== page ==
|Photo by Gabriel Saldana|
• during subscription campaigns,
• and again during annual holiday blockbuster events like A Christmas Carol, The Nutcracker, and yuletide concerts.
Blockbusters boost annual revenue from time to time, but holiday events consistently and reliably provide sustaining revenue for the rest of the year.
Therefore, an organization’s annual holiday production—and the marketing campaign and box office operations surrounding it—is one of the most important things to get right. In TRG’s consulting experience, starting early is a key factor in a successful holiday (or any) blockbuster. For holiday shows, the time to start is NOW.
Yes, it’s July. And TRG is telling you: now is the time to start selling holiday productions to groups and subscribers, implementing pricing plans, and planning other elements of your campaign.
Year after year, the same pattern plays out. Arts marketers who start early for their hottest shows (and continue to push until the curtain goes up at the last performance) meet or exceed revenue goals.
Why? Organizations that start early get the most out of this once-a-year opportunity for the following reasons:
Combat late-buying patron behavior
Rick has addressed the myth of late-buying patrons before on this blog. The assumption that all patrons like to buy late perpetuates a cycle of self-fulfilling prophecy where marketers start later and patrons respond in kind. This can be a tragic miscalculation when it comes to blockbuster programming.
TRG client Arts Club Theatre Company (ACTC) had operated under this common late-buyers fallacy. Once they began accelerating their marketing and sales activities earlier, they became less dependent upon last-minute discounting or circumstances beyond their control like good reviews or even good weather. For ACTC’s production of White Christmas, advance ticket sales and selling earlier resulted in a sell out by the first performance and ticket revenue of 51% over goal. Read more about this story here.
Nationally… It will be especially important to have a marketing plan and make it early in 2012. As Rick has written about before on this blog, an election year means media buying is going to be very intense. Those who think ahead will get the media spots and arts patrons’ share-of-mind before election fever takes hold.
…And locally. If you are in a market with a large selection of holiday productions, or have a large one-time event like a travelling holiday production, starting early helps immensely. When the Rockettes came through Houston in 2006 with a holiday production, TRG client Houston Ballet acted on the recommendation to spend more and start earlier. The results? By increasing their advertising budget by $300,000 and starting earlier, the Ballet grew Nutcracker revenue by $500,000 to $2.7 million, even with the Rockettes in town. Houston Ballet followed suit with investments and early start the following year to achieve an increase of $640,000 to $3.4 million in Nutcracker revenue, a 49% two-year revenue gain.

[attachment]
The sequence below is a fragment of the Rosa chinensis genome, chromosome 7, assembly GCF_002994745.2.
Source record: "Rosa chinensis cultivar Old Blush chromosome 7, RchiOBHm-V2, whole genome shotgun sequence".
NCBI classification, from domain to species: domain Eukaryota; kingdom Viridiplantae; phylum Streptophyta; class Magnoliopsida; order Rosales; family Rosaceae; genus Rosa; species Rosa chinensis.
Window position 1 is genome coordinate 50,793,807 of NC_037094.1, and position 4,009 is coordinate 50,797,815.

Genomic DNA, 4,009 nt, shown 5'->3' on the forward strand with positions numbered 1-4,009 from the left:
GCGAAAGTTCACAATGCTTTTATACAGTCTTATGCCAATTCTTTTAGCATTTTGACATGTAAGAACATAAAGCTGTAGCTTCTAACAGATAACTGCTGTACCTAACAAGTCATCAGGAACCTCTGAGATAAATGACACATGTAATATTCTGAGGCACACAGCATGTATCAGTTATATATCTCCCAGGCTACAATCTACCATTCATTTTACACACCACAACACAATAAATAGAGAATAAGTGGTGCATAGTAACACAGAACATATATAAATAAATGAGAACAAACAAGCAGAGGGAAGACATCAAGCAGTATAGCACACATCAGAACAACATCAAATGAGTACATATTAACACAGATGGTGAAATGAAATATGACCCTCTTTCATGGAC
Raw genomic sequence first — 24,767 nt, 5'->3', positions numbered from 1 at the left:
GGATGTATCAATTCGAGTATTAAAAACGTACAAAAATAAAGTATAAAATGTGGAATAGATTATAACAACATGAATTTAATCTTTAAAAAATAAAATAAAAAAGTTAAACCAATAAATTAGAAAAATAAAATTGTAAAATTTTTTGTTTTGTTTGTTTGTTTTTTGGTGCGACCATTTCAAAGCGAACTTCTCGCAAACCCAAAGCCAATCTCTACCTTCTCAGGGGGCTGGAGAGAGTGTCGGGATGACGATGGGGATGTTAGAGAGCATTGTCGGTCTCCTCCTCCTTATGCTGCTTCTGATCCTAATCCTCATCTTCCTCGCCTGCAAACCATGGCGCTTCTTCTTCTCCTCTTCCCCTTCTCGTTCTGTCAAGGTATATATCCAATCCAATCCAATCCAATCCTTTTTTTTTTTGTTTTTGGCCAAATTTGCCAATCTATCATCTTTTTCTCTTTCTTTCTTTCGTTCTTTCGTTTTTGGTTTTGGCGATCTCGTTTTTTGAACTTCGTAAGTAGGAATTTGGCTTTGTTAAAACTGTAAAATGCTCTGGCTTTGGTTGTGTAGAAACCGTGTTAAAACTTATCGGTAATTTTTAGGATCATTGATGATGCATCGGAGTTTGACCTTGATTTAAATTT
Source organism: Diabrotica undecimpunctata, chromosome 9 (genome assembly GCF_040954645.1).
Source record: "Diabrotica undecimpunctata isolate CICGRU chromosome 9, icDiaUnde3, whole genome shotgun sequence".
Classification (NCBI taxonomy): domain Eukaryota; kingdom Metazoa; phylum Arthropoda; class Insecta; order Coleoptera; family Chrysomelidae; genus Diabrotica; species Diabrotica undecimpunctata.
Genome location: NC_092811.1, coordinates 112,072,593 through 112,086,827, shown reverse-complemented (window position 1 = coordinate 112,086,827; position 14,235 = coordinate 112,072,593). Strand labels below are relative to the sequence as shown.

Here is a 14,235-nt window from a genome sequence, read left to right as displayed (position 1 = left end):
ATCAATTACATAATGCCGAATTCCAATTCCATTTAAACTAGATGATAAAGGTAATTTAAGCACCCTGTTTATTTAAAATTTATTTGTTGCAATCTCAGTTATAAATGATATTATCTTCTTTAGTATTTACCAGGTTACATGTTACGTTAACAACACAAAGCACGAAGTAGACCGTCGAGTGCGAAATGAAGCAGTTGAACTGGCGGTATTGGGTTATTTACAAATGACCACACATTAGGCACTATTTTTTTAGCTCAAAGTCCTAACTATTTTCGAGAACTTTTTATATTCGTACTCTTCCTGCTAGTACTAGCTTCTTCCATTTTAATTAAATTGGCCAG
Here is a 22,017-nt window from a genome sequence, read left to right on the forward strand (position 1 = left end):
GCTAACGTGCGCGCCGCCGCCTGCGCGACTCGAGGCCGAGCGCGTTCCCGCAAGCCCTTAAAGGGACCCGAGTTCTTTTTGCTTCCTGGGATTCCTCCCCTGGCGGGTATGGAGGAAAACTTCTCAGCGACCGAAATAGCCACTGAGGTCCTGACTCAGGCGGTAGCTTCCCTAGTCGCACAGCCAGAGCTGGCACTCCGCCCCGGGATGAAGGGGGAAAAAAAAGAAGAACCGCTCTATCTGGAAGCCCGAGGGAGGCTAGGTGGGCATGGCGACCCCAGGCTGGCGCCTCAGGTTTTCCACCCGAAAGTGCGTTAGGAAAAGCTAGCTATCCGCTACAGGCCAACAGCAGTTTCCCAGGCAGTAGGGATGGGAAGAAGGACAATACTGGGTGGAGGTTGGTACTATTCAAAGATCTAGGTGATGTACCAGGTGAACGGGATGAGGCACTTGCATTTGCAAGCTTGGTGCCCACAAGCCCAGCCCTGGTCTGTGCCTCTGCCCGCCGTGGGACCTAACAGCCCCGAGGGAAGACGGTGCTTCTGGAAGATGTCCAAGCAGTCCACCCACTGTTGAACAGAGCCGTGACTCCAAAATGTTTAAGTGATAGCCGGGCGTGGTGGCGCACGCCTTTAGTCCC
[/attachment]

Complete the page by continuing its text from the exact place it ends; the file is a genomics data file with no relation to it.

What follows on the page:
Adjust scaling and pricing while you still can
Pricing and scale-of-house has a huge impact on revenue —for holiday blockbusters or regular season shows. Timing is crucial when revising pricing strategy.
New York City Ballet (NYCB) had been selling out most of its performances of The Nutcracker. Director of Marketing Karen Girty wanted to increase ticket revenue, but the company could not add more performances. Growth had to come from the schedule already in place. Plus, Girty had already built a solid, successful marketing program. The only place to increase revenue was maximizing revenue for every available seat.
Last summer, NYCB and TRG partnered to adjust the scale-of-house plan, making each house look full (even when it wasn’t), increasing per capita revenue as more seats were sold for each performance, and making more of the highly sought-after “Sweet Seats”. 2011’s production of The Nutcracker generated an additional $1.1 million. Read more about partnership here, or register for our upcoming webinar on July 17 featuring Karen Girty.
Commit now to investing appropriately
“The holiday shows will sell no matter what; we should invest more time and money in mission-driven programming.” TRG consultants hear this misconception all the time and advise: put the largest share of your resources (time and money) behind the programs most likely to sell.
Of course, this often feels counter-intuitive to folks. It’s natural but ineffective to spend money to “save” a show (or feel pressure to do so from leadership). Organizations that regularly do so often spend more than they can bring in to promote low-selling productions—and take resources away from productions more likely to bring in sustaining revenue.
Smart managers make the decision now to invest in productions in direct proportion to anticipated sales and stick with it.
To hear more from New York City Ballet about what you can do to prepare your organization for a record-breaking holiday season, join our free webinar on July 17th. Register here.